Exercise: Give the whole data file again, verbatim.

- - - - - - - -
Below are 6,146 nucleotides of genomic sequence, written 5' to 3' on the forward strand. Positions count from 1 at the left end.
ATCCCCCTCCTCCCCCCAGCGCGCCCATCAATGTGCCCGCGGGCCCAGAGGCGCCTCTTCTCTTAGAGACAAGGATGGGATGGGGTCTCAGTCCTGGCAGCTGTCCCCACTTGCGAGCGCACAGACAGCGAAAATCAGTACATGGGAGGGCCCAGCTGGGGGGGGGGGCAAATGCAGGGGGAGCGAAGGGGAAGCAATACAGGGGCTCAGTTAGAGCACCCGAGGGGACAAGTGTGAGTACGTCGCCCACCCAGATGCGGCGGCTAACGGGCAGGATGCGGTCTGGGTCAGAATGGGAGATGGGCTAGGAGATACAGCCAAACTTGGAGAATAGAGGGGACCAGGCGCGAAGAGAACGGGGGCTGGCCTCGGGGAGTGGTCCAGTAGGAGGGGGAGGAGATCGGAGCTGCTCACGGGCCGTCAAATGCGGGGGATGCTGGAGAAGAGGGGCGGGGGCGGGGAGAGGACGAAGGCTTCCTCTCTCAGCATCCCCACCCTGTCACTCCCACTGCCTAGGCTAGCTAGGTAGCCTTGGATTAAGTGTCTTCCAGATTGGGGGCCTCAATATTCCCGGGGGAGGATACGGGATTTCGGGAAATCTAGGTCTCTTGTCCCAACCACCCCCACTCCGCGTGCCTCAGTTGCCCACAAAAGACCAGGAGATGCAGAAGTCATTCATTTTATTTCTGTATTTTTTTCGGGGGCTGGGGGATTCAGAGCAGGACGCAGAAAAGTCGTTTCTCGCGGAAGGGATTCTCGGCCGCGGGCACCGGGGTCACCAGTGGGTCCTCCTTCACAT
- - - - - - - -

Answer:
Below are 6,146 nucleotides of genomic sequence, written 5' to 3' on the forward strand. Positions count from 1 at the left end.
ATCCCCCTCCTCCCCCCAGCGCGCCCATCAATGTGCCCGCGGGCCCAGAGGCGCCTCTTCTCTTAGAGACAAGGATGGGATGGGGTCTCAGTCCTGGCAGCTGTCCCCACTTGCGAGCGCACAGACAGCGAAAATCAGTACATGGGAGGGCCCAGCTGGGGGGGGGGGCAAATGCAGGGGGAGCGAAGGGGAAGCAATACAGGGGCTCAGTTAGAGCACCCGAGGGGACAAGTGTGAGTACGTCGCCCACCCAGATGCGGCGGCTAACGGGCAGGATGCGGTCTGGGTCAGAATGGGAGATGGGCTAGGAGATACAGCCAAACTTGGAGAATAGAGGGGACCAGGCGCGAAGAGAACGGGGGCTGGCCTCGGGGAGTGGTCCAGTAGGAGGGGGAGGAGATCGGAGCTGCTCACGGGCCGTCAAATGCGGGGGATGCTGGAGAAGAGGGGCGGGGGCGGGGAGAGGACGAAGGCTTCCTCTCTCAGCATCCCCACCCTGTCACTCCCACTGCCTAGGCTAGCTAGGTAGCCTTGGATTAAGTGTCTTCCAGATTGGGGGCCTCAATATTCCCGGGGGAGGATACGGGATTTCGGGAAATCTAGGTCTCTTGTCCCAACCACCCCCACTCCGCGTGCCTCAGTTGCCCACAAAAGACCAGGAGATGCAGAAGTCATTCATTTTATTTCTGTATTTTTTTCGGGGGCTGGGGGATTCAGAGCAGGACGCAGAAAAGTCGTTTCTCGCGGAAGGGATTCTCGGCCGCGGGCACCGGGGTCACCAGTGGGTCCTCCTTCACAT